Family drama and horror are a surprisingly effective combination, despite sounding like antagonistic concepts. From classics like Poltergeist to more recent examples like The Conjuring, there’s nothing that brings a family together like a good old-fashioned horror story. Caradog W. James’ Don’t Knock Twice is the latest in this long line of dramatic scary movies, though it offers a few unique twists along the way.
Don’t Knock Twice stars Katie Sackhoff as Jess, an artist looking to reunite with her estranged daughter Chloe, played by Lucy Boynton, nine years after having been forced to place her into foster care. However, Chloe has been marked by a sinister force thought by many to be just an urban legend, which, alongside her mother’s troubled past, threatens to destroy their chance of becoming a family again.
Plot-wise, the film feels slightly derivative, with many aspects having been borrowed from similar horror movies like Mama, specifically the themes of motherhood and the portrayal of the antagonist. Despite this, Don’t Knock Twice does have a few surprises in store for patient viewers, not to mention some legitimately scary moments featuring a certain child-stealing witch.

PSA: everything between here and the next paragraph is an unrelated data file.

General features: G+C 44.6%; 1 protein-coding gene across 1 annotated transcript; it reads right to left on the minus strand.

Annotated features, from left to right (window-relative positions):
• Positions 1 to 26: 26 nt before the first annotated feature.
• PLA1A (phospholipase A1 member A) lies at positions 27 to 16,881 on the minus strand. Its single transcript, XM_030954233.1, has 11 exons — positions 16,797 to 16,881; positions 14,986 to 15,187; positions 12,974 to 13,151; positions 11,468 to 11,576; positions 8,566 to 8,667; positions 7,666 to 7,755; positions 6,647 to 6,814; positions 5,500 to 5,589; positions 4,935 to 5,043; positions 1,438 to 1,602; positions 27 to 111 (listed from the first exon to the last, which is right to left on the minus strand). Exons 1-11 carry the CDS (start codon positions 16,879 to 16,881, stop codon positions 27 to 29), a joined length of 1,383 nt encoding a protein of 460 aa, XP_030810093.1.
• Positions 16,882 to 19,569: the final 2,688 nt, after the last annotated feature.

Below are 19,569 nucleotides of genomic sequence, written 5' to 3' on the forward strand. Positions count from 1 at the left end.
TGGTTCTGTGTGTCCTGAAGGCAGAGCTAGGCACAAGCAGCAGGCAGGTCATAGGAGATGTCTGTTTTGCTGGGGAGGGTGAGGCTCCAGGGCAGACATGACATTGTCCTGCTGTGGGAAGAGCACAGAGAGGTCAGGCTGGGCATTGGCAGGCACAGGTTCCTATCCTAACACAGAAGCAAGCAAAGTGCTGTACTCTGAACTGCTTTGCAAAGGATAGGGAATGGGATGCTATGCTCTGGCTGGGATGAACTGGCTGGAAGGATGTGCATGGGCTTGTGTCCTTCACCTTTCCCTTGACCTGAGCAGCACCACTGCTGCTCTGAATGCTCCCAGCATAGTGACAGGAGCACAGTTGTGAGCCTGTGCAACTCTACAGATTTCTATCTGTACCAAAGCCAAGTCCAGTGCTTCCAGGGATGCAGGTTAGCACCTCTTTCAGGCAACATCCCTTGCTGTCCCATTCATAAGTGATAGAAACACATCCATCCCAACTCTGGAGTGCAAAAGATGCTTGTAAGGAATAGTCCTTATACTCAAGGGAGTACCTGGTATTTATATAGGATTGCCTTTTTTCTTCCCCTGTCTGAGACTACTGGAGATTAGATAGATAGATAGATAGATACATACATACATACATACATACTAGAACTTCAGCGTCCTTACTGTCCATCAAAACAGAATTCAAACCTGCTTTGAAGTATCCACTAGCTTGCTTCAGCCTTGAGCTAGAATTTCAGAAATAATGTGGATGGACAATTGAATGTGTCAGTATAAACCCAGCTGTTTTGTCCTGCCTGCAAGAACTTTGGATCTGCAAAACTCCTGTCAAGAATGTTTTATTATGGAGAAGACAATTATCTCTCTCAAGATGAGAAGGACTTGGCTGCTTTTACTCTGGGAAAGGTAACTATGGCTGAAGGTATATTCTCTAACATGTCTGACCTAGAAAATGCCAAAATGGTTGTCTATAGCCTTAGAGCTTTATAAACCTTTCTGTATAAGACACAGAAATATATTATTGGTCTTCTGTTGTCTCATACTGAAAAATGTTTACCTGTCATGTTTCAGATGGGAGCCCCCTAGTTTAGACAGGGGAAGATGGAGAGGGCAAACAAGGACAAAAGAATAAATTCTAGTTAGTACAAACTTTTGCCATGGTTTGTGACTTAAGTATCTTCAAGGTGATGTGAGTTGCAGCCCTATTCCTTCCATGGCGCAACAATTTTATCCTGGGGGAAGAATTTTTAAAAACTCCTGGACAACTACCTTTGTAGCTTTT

Although I certainly appreciate the connections to Russian folklore, the supernatural mystery is easily the weakest part of the movie. Sackhoff and Boynton’s performances, on the other hand, are what really make the experience worthwhile, as their mother-daughter relationship adds another level of drama to the film. You’ll find yourself rooting for these characters as they face this seemingly unbeatable entity, while also caring when one of them makes a mistake.
Beyond the characters, Caradog also has a good eye for visual storytelling, and his direction certainly elevates some of the more generic parts of the film. While visual flair is obviously no substitute for a good script, the presentation here almost makes up for the story’s lack of creativity. It would have been great to see a better version of the antagonist, though, as tall, slender figures crawling down from the darkest corners of the screen have sadly become commonplace in mainstream horror.
Even with its unsurprising narrative and creature design, Don’t Knock Twice is definitely worth the price of admission. The characters are extremely well developed, their interactions are believable, and there’s something instinctually compelling about seeing how far a mother is willing to go in order to protect her child. It might not be the most original family-oriented horror movie ever made, but Don’t Knock Twice is still a charming and well-crafted thriller.
Don’t Knock Twice premiered at the UK-based Raindance Film Festival!